Young artistes from Jammu are reviving Dogri culture through their livewire acts and performances. Some of them share their connectedness with Surabhi Jajodia
Seldom do you expect the digital generation, for whom language is the only access to staying relevant on discussion boards and who subscribe to the uniformity of acceptance, to campaign for saving extinct languages. But young people of the Jammu region are on a crusade to save the native Dogri language, predicted by linguists to lapse in a decade, and make it their badge of unique identity in a post-globalised world.
A group of young performers, under the aegis of the Kunwar Vyogi Maharaja Trust, will be staging Dogri plays, readings, discussions, music and culture, over the weekend at the Kingdom of Dreams, Gurgaon. “Despite being included in the Eighth Schedule of the Constitution, Dogri has not got its due primarily because it is not economically viable and does not generate income for anyone. If you think about jobs, there aren’t any”, said Nidhi Soni, a member of the organising committee.
The fest brings together theatre director Aarushi Thakur Rana of Natrang, which was founded by her father and Padma Shri Awardee, Balwant Thakur. She will be presenting an adaptation of Shakespeare’s Twelfth Night. Kathak dancer Sanchita Abrol will be staging a dance drama based on Kunwar Vyogi’s celebrated Dogri poem Ghar, which talks about love and loss, the timelessness of a dead man’s love for his wife. Jazz dancer Anmol Jamwal will be choreographing pieces based on the ideas of Kunwar Vyogi. A Sahitya Academy award-winning poet, Kunwar Vyogi is the only airman in the history of our Airforce to have been honoured with a national literary title for Ghar. He wrote prolifically in Hindi, English and Urdu. And as general secretary of the Dogri Sanstha, he actively worked towards the promotion of his mother tongue.
“I have been working with the scripts of Shakespeare. for sometime. I have been a literature buff since childhood and have written plays in English. I have been translating Shakespeare since last year because I wanted these classic works to reach more and more people in their local language”, said Aarushi when asked about her choice of Shakespeare. “The universality of Shakespeare lends itself to local adaptations and interpretations. Hence the choice of play. And since theatre is a live artform, it connects with the audience better. Using a local language heightens the emotions and their connect with the audience,” she added.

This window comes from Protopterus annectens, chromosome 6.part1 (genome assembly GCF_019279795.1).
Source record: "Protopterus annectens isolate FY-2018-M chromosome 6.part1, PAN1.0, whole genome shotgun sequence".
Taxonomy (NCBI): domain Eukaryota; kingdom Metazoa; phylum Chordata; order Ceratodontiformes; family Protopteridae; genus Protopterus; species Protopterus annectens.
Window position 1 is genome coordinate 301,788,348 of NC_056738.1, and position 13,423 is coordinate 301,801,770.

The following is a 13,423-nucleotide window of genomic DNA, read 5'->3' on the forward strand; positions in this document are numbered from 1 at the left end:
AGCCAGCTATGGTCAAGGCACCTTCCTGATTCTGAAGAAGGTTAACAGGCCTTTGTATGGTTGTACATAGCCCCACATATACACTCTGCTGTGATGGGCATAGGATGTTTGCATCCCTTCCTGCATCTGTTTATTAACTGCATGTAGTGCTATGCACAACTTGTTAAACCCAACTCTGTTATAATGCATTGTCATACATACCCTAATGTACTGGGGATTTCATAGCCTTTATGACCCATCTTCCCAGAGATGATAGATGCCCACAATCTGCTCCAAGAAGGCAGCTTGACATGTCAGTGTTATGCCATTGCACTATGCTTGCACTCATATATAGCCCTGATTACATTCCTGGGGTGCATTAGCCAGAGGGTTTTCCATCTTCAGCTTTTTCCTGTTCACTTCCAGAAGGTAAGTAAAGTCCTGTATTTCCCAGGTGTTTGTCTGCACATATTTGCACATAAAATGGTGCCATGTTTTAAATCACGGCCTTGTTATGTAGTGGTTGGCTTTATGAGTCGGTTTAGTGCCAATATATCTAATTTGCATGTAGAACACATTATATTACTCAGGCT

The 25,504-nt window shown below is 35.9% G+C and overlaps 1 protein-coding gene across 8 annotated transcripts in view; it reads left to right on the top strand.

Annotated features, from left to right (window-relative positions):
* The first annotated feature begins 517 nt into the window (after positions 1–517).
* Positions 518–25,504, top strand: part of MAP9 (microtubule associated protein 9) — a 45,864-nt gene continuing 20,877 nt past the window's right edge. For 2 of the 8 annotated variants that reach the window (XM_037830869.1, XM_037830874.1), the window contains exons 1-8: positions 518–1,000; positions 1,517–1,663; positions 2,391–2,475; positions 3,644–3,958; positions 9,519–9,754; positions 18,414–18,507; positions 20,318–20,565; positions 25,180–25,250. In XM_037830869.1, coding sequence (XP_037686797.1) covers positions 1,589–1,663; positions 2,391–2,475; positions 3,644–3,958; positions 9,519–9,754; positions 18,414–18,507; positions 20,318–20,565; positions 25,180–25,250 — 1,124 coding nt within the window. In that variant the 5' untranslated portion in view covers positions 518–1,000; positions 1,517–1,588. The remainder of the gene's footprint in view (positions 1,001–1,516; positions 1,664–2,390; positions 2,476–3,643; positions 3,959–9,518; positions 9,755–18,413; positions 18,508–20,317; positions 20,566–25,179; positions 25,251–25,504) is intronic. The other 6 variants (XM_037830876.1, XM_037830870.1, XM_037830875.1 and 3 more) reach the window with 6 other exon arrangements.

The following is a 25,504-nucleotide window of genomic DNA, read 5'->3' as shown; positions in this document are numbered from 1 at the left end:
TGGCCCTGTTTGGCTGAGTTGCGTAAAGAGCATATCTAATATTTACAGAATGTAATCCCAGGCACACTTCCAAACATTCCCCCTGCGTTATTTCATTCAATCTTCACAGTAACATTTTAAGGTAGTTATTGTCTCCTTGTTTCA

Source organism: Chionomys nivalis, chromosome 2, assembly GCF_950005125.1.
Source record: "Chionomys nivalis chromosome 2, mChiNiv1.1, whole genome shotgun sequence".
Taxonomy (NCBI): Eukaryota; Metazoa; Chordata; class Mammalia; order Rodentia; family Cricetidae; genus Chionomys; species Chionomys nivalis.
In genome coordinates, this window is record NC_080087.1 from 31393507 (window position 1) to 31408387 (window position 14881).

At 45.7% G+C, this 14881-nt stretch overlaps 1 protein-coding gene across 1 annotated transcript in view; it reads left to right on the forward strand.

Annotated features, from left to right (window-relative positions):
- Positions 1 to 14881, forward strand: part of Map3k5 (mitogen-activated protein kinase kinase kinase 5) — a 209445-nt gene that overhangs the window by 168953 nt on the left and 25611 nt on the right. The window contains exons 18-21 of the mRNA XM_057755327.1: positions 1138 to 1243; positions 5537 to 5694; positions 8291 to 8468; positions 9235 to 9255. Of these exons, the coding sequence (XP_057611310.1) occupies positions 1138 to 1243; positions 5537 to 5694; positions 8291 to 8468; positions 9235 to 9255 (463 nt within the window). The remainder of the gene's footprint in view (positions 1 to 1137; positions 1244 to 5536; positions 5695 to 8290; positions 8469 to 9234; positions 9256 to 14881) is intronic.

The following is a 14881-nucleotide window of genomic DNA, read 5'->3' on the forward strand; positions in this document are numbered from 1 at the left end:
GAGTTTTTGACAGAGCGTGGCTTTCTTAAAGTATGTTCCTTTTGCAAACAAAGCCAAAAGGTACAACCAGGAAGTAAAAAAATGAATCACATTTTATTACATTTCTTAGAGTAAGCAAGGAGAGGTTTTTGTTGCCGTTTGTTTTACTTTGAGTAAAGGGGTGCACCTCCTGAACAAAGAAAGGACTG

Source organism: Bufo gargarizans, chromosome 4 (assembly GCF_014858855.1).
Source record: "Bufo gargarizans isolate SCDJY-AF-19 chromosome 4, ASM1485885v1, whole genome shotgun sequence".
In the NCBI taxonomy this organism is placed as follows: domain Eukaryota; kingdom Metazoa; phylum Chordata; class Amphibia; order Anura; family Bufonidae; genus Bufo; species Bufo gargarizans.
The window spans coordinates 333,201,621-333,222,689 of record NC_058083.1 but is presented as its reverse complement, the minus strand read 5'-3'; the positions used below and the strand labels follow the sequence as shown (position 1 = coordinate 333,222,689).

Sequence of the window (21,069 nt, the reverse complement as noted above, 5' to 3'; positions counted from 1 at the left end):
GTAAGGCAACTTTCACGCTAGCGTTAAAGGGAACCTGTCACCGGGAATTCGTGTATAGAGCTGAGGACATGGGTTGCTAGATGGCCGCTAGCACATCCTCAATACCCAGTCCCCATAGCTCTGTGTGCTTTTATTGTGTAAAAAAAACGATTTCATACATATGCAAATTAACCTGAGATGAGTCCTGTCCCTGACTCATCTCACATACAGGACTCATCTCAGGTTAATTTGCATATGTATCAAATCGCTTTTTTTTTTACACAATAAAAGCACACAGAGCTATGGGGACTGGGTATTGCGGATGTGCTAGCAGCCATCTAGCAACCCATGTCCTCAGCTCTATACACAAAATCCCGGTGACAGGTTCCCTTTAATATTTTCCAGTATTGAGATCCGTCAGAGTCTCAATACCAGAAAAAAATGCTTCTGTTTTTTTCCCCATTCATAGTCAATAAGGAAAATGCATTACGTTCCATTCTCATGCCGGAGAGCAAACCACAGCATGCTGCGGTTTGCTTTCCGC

Kathak dancer Sanchita Abrol was struck by the imagery of the poem Ghar, which is a summary of a life lived there and its felt emotions. “It is about how every soul finds a home in love. I felt like dancing on it. Some songs are from Vyogi’s book Pehli Banga. There is a depth of emotion in his words which I feel need to be communicated,” she told us. An Odissi dancer, Sanchita believes in the emotion of words, even if they are not too familiar to her. “Any performance that comes from your soul is perfect. It may not necessarily be technical. Dance is just as communicative as language,” she felt.
Jazz dancer Anmol, who also happens to be the grandson of Kunwar Vyogi, said, “We are trying to mirror the spirit of his writings. He was an individual who had no inhibitions. He was original and fearless. My performance is a representation of complete liberation and owning your character without subjecting yourself to social norms. I had gone to Jammu and Kashmir about six months ago when we were promoting Kunwar Vyogi’s writings and trying to incorporate them in school curricula. I got to learn a lot about him. So I wanted to showcase his works here in Delhi.”
“This fest focusses on getting a bigger platform for Dogri music and culture beyond Jammu. The generation that speaks Dogri is slowly fading away. The youth are not connecting with the language as much. This vision behind this fest is to bring a whiff of Dogri culture to the capital city and then spread it around the world. Kunwar Vyogi’s work talks about human emotions and deserves a wider audience beyond Jammu university. There were musicians who sang his couplets, enacted his plays and recited his poetry. Nobody has even attempted translations. Only a pan-Indian dissemination of ideas can help save Dogri traditions”, said Asyushmaan Jamwal, the organising committee member.
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